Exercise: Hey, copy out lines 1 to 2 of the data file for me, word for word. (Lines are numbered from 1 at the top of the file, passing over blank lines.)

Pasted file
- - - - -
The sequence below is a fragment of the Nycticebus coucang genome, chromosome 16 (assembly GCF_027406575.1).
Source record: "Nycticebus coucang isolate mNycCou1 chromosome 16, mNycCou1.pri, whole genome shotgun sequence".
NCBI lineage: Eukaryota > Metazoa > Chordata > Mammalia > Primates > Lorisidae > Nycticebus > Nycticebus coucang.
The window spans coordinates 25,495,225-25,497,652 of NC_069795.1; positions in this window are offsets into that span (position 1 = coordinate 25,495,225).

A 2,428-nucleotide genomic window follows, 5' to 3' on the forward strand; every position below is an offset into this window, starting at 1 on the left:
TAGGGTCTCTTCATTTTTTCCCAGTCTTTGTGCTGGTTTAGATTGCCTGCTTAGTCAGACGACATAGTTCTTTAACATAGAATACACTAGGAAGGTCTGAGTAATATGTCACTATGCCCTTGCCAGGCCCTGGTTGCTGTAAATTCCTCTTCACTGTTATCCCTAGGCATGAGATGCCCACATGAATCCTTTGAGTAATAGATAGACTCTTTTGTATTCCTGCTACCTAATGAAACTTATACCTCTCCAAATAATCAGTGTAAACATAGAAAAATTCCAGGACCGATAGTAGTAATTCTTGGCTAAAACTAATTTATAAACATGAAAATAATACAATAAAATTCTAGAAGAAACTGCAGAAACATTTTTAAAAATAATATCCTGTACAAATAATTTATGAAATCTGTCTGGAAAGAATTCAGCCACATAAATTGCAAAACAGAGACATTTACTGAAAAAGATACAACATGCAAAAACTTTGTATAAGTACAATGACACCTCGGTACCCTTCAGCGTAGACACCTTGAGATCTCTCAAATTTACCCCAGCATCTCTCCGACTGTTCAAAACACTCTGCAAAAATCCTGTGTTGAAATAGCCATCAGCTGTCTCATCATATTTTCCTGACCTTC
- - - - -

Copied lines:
The sequence below is a fragment of the Nycticebus coucang genome, chromosome 16 (assembly GCF_027406575.1).
Source record: "Nycticebus coucang isolate mNycCou1 chromosome 16, mNycCou1.pri, whole genome shotgun sequence".